When Albie leaves, the rest of the family is stuck waiting for word from him. But life goes on at home and with Albie gone, that means that everyone moves up in responsibility (and shoes get handed down). Simon (now the oldest at home and a sullen teenager) takes on Albie’s work at the newspaper, Linus picks up Simon’s grocery delivery route (their family owns a grocer’s shop) as well as Simon’s shoes, which are way too big, and Max takes over looking after the youngest children: Sis and Willy. For the most part we follow Linus as he learns the new route and learns a bit more about the city.
The most excitement comes from Mr Orange. He is a new to the city and has asked for deliveries of a case of oranges each week. Linus calls him Mr Orange because he can’t pronounce the man’s last name. Mr Orange is an artist, and he offers an entirely different world from Linus’ home. As we’ve seen from the list of children, one can imagine that Linus’ home is loud and chaotic and busy. Simon sleeps in the bunk above Linus and Linus never has a moment to himself. Mr Orange offers starkness. His apartment is painted white and he has squares of primary colors that he pins to the walls and moves around.
Linus is also full of questions. His father is too busy with life to answer them, but Mr Orange encourages imagination and the questions (like Why don’t smells have names?). And so Mr Orange encourages Linus to stick around. He offers him oranges and plays him his new favorite kind of music (on a record player!) called boogie woogie. Linus is mesmerized by everything and even tries to learn the dance moves of boogie-woogie.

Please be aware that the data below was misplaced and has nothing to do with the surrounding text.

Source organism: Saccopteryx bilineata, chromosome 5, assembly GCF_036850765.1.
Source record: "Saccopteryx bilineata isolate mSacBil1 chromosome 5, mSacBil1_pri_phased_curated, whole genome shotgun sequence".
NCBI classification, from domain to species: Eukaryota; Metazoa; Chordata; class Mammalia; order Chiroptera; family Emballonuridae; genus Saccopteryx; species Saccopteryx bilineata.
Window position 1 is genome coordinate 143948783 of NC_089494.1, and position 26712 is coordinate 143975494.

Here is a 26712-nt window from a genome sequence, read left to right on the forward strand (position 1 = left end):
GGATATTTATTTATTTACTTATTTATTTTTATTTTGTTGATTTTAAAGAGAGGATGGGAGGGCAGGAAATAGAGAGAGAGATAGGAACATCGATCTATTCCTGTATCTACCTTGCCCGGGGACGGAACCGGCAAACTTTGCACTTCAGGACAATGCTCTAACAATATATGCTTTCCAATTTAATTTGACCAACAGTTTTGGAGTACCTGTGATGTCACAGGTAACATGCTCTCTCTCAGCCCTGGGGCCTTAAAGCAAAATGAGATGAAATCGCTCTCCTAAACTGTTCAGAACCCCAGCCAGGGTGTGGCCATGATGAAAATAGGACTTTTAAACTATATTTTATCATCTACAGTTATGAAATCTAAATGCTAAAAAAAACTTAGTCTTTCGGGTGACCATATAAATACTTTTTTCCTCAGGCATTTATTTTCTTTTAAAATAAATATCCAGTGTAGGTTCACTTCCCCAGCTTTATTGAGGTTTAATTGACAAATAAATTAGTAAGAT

But Linus also can’t stop thinking about Albie. Albie is an artist. He loves Superman and even drew his own superhero, Mister Superspeed. Linus enjoyed looking in Albie’s notebooks to see how Mister Superspeed developed over the years. Linus even begins talking to Mister Superspeed–as a substitute for Albie. And when Mr Orange talks to Linus about primary colors, Linus imagines a primary colored costume that Mister Superspeed would be wearing.
They hear from Albie a few times and he’s always upbeat. But one of the letters tells them that a friend of Albie’s who lives right around the corner from them (but who they never knew) was killed. Later Linus sees that their blue star has been replaced by a gold star. And Albie himself, who seemed so strong actually sounds scared in his letter home (a letter that Linus wasn’t supposed to read).
Not to mention Mr Orange seems to be feeling ill–coughing a lot and wearing pajamas all day. And yet, despite Mr Orange’s illness, he remains ever optimistic about the future (he is certain that the Allies will win the war) and the importance of the imagination. He gives Linus hope, something that no one else seems to be able to do. And before the end, several things happen in Linus’s life that will have a major impact on him.
The end of the book returns us to the beginning of the book when Albie is running towards a building that displays a painting (which by now we know is a Mondrian painting. Although his name is never actually given in the story there is a very brief biography about him at the end of the book.
I was so incredibly moved by this book, both from the emotional up and downs of Linus ‘ family to the incredible passion of Mr Orange to the scene where Linus finally gets to see the painting that Mr Orange wouldn’t show him because it wasn’t finished.
This was an incredible work of historical fiction, it really captured the era amazingly. And I will say at this point that I’m really impressed with the portrayal of New York City in the 1940 from a Dutch author. The book was marvelously translated by Laura Watkinson–you’d honestly never know it was a translation.
The topic of the war is a little heavy, so I guess this is a Middle School aged book; it deals with the complex questions and death in a straightforward way. Maffi’s first novel Departure Time received some honors, so it’s clear that she knows what she’s doing. I’ll have to investigate that book too.
Oh and talking again about the cover. When looking for the cover to post, I found this other cover and I can say without question that I wouldn’t have looked twice at this book if it had this cover. Funny how that is.
And this is Mondrian’s painting Victory Boogie Woogie.